Can you imagine a world of humanoids?

In the exhibition, titled ‘I/Robot’, Goa-based artists share their view of the world of humanoid robots, through sculptures, paintings, installations and more
Artwork by Paola Dias Silva
Artwork by Paola Dias SilvaGomantak Times

Cube Gallery, Moira, previewed an exhibition titled ‘I/Robot’ on May 1, 2022, with Goa-based artists exploring robotic complexities in increasingly blurred lines between humans, machines and advancing technology. It explores a post-human world, pushing boundaries to expand encounters with the world of humanoid robots in sculptures, paintings, installations and mixed media, expressing thematic concerns and looking at how man-made creations and contours disrupt and transform the world as we know it.

Artist-architect-curator, Sonny Singh, imbues 5 humanoids with an array of imaginary personas making his humanoids just ‘human enough,’ embodying them with an ‘other-worldly’ feel, using spectacle and showmanship with his team, Kotya and Oleg, who add special bohemian cyber-tribal-punk counter-culture vibes to these figures of fantasy. “It’s a dystopian future, when we build machines that look like us and think like us, but can act without us and even get rid of us!”

Artwork by Chaitali Morajkar
Artwork by Chaitali MorajkarGomantak Times

Fragility and strength in Querozito De Souza’s processes of transformation, destruction and re-formation “in search of other-selves,” reflect enduring thematic concerns, torments of invisible emotions and feelings. “My concern about human representations in humanoids is, can they be realistic representations unfolding emotions between discoveries of a race that’s mechanical, defined and controlled by sensuality and desire,” says Querozito.

Chaitali Morajkar explores the robotic world and it’s far reaching effects, juxtaposing humanoid with the animaloid. “The insecurity/fear of this robotic world, humans turning into machines; disappearing emotions and dependency placed against the comfort and easy life that this robotic world has brought,” she explains.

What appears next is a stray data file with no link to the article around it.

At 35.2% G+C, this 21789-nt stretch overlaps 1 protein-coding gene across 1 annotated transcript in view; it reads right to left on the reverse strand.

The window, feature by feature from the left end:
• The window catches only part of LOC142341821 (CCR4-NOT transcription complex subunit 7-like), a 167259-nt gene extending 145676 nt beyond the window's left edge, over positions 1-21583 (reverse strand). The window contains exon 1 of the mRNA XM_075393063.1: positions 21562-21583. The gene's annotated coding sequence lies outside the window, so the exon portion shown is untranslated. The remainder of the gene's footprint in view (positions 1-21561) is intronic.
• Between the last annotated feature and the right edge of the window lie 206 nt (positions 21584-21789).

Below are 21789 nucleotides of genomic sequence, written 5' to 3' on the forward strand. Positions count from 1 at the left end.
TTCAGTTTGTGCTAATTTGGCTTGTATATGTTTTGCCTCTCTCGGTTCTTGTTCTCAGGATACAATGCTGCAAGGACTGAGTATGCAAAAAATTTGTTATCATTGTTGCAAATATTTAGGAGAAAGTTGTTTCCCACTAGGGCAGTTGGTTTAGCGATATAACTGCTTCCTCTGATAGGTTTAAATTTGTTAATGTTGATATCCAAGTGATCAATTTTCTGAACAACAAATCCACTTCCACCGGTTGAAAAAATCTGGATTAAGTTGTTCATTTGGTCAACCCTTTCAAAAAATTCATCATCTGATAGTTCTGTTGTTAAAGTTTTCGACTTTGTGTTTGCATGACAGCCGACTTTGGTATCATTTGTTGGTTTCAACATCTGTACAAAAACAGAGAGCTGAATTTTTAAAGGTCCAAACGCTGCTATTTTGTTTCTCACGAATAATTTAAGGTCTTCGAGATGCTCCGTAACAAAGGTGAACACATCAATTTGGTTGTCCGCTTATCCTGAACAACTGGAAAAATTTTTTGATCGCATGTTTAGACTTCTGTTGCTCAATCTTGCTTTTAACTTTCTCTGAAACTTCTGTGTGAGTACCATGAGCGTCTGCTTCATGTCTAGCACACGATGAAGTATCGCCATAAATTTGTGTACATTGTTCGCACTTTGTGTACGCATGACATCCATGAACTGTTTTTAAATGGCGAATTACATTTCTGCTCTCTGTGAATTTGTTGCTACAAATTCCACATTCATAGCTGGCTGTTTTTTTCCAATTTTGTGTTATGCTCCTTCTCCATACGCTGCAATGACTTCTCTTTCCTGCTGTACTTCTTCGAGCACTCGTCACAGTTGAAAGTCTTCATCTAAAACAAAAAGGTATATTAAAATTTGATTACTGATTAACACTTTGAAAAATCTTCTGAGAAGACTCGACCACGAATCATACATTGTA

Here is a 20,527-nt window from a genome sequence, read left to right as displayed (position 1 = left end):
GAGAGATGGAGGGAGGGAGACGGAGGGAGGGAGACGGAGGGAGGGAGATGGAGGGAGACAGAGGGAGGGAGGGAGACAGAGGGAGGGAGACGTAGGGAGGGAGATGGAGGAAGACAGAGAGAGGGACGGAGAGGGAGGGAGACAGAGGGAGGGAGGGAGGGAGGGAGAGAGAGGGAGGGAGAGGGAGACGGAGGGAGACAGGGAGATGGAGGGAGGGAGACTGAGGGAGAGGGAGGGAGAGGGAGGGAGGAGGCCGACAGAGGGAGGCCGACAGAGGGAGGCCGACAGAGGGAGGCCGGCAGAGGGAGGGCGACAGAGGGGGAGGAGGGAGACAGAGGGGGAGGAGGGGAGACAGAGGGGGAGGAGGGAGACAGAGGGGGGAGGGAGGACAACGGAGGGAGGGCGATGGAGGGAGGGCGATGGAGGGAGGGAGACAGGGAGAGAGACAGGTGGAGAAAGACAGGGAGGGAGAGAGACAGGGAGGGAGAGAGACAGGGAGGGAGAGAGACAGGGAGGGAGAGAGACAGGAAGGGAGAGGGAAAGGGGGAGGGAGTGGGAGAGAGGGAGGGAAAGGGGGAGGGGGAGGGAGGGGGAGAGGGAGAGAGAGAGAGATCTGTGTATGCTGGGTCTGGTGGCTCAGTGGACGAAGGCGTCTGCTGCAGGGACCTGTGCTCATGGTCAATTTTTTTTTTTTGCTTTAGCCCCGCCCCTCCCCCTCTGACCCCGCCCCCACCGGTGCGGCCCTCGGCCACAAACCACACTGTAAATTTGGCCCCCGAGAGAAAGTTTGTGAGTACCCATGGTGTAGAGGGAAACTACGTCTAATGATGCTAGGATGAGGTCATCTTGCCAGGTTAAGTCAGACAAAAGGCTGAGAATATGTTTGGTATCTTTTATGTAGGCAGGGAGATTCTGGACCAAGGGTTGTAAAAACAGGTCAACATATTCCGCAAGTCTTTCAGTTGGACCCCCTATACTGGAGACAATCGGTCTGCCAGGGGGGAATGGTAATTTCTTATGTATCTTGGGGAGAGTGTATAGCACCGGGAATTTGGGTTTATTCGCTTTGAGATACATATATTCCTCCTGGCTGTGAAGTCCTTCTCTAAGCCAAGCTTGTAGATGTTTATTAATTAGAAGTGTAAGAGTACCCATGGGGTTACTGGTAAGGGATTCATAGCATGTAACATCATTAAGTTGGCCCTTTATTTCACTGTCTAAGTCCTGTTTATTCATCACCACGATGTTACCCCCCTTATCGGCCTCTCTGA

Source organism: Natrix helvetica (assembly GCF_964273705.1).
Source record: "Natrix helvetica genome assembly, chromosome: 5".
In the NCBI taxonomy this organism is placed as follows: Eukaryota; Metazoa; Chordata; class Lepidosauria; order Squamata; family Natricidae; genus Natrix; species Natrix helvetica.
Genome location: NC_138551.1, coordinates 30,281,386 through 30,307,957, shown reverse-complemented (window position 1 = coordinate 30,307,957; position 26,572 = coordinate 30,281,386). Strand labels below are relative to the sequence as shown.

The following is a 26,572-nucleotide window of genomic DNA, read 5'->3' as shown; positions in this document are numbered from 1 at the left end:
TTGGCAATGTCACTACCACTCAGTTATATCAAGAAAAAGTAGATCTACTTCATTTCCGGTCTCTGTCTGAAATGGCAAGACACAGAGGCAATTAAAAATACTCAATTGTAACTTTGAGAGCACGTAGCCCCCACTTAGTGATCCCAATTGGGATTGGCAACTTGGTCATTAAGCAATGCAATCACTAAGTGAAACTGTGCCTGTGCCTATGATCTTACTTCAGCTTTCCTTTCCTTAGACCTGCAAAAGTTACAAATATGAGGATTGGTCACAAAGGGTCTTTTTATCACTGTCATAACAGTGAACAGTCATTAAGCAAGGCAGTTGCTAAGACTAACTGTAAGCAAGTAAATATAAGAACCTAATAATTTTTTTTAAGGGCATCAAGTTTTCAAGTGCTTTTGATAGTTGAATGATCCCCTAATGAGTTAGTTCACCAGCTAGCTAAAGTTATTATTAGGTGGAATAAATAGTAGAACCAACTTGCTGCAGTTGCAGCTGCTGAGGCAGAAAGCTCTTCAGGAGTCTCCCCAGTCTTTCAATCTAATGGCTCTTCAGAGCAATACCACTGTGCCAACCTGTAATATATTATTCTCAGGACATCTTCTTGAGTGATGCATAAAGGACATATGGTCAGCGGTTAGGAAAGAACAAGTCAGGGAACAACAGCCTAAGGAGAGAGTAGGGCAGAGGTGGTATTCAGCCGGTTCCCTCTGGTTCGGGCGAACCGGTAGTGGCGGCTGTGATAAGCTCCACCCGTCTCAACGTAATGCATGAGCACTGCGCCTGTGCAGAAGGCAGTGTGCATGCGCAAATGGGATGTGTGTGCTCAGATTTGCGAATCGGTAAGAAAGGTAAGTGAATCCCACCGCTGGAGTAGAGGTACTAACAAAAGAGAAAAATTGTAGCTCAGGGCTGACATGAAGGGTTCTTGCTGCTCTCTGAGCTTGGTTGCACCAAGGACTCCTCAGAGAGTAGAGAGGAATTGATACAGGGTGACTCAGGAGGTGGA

Artwork by Paola Dias Silva
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Russian artist with Spanish, Chilean Indian roots, Paola Dias Silva, opines, “For me an illusorily fragile idea transforms into an image, the illusion becomes reality. After all, this is a world of illusions and images trying to exist in the physical world, where reality is intertwined with mysticism, where dream and reality are together.”

Maria Philipose pushes the boundaries of her photographic practice in her multimedia installation, and uses artificial intelligence, conveying an intriguing conversation between the artist and programmed future self which is faultless, flawless though unfeeling in persona. The play of energies between her and her creation form the crux of this artwork. “We created God in our likeness, flawed, compassionate and cruel. Yet, our gods remain immortal. Trans-humanism is no longer sci-fi. We make machines, feeding algorithms towards seeking perfection, trying to survive the planet. AI programming is intuitive; will our created machines walk among us or will we become them? Have we already?” says she.

Artist-professor, Praveen Naik, underlines a subtle critique of the modern-day organisation reduced to a faceless alphanumeric number or index code. Referring to mythological deities and heroes, superior versions, or avatars of gods, concerning social, existential and ethical questions around machines, humanity and humanoids.“Mankind develops from primordial form to codes, phone numbers, sizes, account numbers, OTPs, QRs define our existence. Numbers are what we have become,” says Naik.